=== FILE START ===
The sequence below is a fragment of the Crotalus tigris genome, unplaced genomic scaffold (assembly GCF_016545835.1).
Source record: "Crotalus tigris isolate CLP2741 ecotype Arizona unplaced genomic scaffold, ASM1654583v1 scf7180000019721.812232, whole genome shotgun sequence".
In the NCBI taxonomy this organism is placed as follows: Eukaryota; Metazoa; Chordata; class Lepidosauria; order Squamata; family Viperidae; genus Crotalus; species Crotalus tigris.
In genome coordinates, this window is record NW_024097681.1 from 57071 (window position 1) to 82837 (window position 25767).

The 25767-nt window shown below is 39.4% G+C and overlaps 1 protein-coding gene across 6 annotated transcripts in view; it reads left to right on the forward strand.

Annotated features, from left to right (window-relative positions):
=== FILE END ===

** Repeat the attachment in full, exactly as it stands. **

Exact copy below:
The sequence below is a fragment of the Crotalus tigris genome, unplaced genomic scaffold (assembly GCF_016545835.1).
Source record: "Crotalus tigris isolate CLP2741 ecotype Arizona unplaced genomic scaffold, ASM1654583v1 scf7180000019721.812232, whole genome shotgun sequence".
In the NCBI taxonomy this organism is placed as follows: Eukaryota; Metazoa; Chordata; class Lepidosauria; order Squamata; family Viperidae; genus Crotalus; species Crotalus tigris.
In genome coordinates, this window is record NW_024097681.1 from 57071 (window position 1) to 82837 (window position 25767).

The 25767-nt window shown below is 39.4% G+C and overlaps 1 protein-coding gene across 6 annotated transcripts in view; it reads left to right on the forward strand.

Annotated features, from left to right (window-relative positions):